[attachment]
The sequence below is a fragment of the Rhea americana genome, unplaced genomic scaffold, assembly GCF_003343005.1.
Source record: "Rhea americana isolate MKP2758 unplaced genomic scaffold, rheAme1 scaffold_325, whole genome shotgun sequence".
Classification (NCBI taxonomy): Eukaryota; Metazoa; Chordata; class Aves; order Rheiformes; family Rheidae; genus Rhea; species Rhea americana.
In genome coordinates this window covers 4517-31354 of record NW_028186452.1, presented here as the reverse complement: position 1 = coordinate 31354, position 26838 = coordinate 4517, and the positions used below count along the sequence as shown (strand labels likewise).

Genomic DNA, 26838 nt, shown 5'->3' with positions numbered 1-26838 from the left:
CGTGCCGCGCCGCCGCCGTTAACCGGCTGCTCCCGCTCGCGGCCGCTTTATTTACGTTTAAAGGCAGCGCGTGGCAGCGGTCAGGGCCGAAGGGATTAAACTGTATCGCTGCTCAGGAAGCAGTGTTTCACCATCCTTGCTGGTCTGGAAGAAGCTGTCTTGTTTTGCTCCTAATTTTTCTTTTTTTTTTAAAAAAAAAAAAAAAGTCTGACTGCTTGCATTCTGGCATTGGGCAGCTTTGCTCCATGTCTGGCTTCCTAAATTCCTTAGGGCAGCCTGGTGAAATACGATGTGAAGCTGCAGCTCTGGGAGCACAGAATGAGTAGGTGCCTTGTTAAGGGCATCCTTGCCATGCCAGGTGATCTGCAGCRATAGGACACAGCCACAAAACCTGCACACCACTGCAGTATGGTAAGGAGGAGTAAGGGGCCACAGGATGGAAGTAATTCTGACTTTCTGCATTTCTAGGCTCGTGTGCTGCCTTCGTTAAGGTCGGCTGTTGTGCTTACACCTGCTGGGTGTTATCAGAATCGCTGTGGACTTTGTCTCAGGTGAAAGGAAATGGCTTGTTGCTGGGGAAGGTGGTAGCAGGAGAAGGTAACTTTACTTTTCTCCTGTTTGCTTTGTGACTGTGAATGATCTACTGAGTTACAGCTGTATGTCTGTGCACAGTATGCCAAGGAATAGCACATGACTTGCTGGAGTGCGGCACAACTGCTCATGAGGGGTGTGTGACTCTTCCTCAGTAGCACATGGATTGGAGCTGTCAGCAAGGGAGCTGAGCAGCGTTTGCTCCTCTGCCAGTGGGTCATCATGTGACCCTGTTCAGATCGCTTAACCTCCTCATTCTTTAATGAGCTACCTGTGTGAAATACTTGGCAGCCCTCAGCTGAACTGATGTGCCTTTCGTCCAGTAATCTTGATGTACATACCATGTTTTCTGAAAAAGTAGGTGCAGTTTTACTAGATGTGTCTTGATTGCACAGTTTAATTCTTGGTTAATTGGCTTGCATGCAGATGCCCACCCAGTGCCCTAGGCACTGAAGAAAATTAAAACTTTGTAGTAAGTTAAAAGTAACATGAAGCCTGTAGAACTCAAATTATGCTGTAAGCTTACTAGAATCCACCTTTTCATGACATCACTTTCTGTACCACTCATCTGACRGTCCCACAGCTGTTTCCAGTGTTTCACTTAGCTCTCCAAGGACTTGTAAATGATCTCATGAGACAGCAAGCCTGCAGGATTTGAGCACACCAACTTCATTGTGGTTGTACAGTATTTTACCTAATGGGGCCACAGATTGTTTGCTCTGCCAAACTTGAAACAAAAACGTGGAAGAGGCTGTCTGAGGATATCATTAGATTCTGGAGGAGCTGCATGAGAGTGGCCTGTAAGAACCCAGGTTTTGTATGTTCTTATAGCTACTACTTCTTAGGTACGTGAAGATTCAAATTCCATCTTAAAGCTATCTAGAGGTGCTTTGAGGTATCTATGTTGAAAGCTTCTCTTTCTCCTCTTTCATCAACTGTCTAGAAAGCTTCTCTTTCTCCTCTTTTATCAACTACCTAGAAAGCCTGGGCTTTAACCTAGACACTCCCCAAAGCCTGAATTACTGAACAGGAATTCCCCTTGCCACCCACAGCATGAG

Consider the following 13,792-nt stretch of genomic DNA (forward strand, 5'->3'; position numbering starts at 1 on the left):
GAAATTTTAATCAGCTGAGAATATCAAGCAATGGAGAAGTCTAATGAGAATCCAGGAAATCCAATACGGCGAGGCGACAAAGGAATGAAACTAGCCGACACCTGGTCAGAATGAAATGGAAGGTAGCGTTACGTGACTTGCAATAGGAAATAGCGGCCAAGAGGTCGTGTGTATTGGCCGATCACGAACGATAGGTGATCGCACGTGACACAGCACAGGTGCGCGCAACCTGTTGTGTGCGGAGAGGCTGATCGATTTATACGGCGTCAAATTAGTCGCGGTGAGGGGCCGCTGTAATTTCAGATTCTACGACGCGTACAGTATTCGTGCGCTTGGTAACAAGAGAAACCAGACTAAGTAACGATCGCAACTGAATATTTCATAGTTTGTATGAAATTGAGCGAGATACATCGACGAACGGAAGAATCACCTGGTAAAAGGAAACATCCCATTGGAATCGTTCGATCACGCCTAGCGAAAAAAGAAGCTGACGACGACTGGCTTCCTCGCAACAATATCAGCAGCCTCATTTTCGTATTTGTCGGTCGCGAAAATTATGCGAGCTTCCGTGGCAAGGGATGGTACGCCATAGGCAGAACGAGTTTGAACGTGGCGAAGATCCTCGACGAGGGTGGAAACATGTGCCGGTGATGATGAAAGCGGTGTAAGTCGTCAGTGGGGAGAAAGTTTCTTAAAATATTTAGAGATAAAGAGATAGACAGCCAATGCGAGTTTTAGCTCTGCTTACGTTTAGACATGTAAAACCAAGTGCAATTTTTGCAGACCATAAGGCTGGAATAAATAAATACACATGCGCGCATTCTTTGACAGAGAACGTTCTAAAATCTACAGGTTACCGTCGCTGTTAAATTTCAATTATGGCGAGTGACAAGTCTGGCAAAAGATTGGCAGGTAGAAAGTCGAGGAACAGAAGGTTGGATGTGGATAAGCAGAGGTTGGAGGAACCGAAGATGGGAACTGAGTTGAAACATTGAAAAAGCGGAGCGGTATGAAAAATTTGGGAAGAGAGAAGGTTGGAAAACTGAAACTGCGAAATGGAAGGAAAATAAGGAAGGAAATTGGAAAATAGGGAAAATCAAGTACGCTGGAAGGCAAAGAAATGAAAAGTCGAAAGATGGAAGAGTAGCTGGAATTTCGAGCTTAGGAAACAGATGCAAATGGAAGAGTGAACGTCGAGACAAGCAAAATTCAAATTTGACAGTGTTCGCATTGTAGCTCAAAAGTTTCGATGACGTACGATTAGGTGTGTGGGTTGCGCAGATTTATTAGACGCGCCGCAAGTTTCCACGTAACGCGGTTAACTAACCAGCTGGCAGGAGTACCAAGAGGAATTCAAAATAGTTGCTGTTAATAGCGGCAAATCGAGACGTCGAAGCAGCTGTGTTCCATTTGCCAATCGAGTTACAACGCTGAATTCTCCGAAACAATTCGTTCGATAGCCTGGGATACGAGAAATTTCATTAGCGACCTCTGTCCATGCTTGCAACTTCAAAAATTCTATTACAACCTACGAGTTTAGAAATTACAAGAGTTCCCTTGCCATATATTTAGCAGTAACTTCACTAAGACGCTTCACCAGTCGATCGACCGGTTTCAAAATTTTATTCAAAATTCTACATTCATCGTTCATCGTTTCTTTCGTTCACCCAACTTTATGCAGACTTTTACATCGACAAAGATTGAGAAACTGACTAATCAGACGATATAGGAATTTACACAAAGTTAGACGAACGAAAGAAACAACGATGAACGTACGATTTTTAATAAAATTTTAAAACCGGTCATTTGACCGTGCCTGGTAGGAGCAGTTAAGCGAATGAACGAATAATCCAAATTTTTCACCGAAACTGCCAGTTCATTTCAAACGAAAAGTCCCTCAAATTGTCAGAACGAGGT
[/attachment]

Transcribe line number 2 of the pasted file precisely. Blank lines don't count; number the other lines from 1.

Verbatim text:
Source record: "Rhea americana isolate MKP2758 unplaced genomic scaffold, rheAme1 scaffold_325, whole genome shotgun sequence".